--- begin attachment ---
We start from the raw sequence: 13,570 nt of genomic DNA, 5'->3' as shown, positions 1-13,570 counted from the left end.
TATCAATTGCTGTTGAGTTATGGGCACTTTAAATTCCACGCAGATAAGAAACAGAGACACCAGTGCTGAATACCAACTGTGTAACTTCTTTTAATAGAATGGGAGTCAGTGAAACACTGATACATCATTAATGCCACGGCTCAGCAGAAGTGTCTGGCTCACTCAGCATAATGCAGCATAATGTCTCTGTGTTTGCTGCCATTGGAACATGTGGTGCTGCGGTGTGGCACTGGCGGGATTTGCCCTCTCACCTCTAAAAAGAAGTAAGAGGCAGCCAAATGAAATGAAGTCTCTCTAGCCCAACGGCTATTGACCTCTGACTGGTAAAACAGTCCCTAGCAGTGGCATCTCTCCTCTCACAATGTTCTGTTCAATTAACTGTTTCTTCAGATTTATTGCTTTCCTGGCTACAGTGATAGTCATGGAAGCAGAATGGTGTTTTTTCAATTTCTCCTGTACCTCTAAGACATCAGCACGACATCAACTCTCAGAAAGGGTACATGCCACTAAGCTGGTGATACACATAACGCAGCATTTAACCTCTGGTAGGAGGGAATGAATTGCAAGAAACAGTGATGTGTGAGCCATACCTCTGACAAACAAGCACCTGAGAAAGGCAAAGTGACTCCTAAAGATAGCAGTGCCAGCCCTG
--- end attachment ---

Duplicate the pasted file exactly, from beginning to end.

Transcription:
We start from the raw sequence: 13,570 nt of genomic DNA, 5'->3' as shown, positions 1-13,570 counted from the left end.
TATCAATTGCTGTTGAGTTATGGGCACTTTAAATTCCACGCAGATAAGAAACAGAGACACCAGTGCTGAATACCAACTGTGTAACTTCTTTTAATAGAATGGGAGTCAGTGAAACACTGATACATCATTAATGCCACGGCTCAGCAGAAGTGTCTGGCTCACTCAGCATAATGCAGCATAATGTCTCTGTGTTTGCTGCCATTGGAACATGTGGTGCTGCGGTGTGGCACTGGCGGGATTTGCCCTCTCACCTCTAAAAAGAAGTAAGAGGCAGCCAAATGAAATGAAGTCTCTCTAGCCCAACGGCTATTGACCTCTGACTGGTAAAACAGTCCCTAGCAGTGGCATCTCTCCTCTCACAATGTTCTGTTCAATTAACTGTTTCTTCAGATTTATTGCTTTCCTGGCTACAGTGATAGTCATGGAAGCAGAATGGTGTTTTTTCAATTTCTCCTGTACCTCTAAGACATCAGCACGACATCAACTCTCAGAAAGGGTACATGCCACTAAGCTGGTGATACACATAACGCAGCATTTAACCTCTGGTAGGAGGGAATGAATTGCAAGAAACAGTGATGTGTGAGCCATACCTCTGACAAACAAGCACCTGAGAAAGGCAAAGTGACTCCTAAAGATAGCAGTGCCAGCCCTG